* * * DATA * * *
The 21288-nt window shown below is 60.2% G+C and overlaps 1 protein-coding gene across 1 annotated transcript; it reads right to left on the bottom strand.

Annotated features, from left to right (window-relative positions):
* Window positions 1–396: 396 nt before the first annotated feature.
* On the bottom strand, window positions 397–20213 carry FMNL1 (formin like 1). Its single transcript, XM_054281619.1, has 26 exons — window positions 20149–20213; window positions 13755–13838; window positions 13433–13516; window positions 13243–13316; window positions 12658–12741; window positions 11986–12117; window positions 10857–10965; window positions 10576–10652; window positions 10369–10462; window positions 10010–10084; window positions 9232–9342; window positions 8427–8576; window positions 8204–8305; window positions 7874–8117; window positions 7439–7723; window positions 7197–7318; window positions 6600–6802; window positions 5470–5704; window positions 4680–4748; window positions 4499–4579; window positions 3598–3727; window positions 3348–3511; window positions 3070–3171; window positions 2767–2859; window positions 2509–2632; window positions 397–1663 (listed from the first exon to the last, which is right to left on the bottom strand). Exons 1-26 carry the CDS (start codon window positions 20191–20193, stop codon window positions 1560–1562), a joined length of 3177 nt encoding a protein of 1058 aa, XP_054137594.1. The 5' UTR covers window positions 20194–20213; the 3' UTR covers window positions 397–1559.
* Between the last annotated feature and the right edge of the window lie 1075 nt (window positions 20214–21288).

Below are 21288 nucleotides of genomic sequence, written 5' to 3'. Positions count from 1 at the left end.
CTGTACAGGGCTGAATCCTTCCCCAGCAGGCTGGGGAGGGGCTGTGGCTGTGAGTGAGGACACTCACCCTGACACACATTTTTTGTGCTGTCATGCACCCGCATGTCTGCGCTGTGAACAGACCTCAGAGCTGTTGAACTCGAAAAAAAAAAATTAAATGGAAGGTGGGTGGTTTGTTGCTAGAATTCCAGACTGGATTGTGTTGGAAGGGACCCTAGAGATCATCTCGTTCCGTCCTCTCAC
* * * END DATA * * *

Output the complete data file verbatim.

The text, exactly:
The 21288-nt window shown below is 60.2% G+C and overlaps 1 protein-coding gene across 1 annotated transcript; it reads right to left on the bottom strand.

Annotated features, from left to right (window-relative positions):
* Window positions 1–396: 396 nt before the first annotated feature.
* On the bottom strand, window positions 397–20213 carry FMNL1 (formin like 1). Its single transcript, XM_054281619.1, has 26 exons — window positions 20149–20213; window positions 13755–13838; window positions 13433–13516; window positions 13243–13316; window positions 12658–12741; window positions 11986–12117; window positions 10857–10965; window positions 10576–10652; window positions 10369–10462; window positions 10010–10084; window positions 9232–9342; window positions 8427–8576; window positions 8204–8305; window positions 7874–8117; window positions 7439–7723; window positions 7197–7318; window positions 6600–6802; window positions 5470–5704; window positions 4680–4748; window positions 4499–4579; window positions 3598–3727; window positions 3348–3511; window positions 3070–3171; window positions 2767–2859; window positions 2509–2632; window positions 397–1663 (listed from the first exon to the last, which is right to left on the bottom strand). Exons 1-26 carry the CDS (start codon window positions 20191–20193, stop codon window positions 1560–1562), a joined length of 3177 nt encoding a protein of 1058 aa, XP_054137594.1. The 5' UTR covers window positions 20194–20213; the 3' UTR covers window positions 397–1559.
* Between the last annotated feature and the right edge of the window lie 1075 nt (window positions 20214–21288).

Below are 21288 nucleotides of genomic sequence, written 5' to 3'. Positions count from 1 at the left end.
CTGTACAGGGCTGAATCCTTCCCCAGCAGGCTGGGGAGGGGCTGTGGCTGTGAGTGAGGACACTCACCCTGACACACATTTTTTGTGCTGTCATGCACCCGCATGTCTGCGCTGTGAACAGACCTCAGAGCTGTTGAACTCGAAAAAAAAAAATTAAATGGAAGGTGGGTGGTTTGTTGCTAGAATTCCAGACTGGATTGTGTTGGAAGGGACCCTAGAGATCATCTCGTTCCGTCCTCTCAC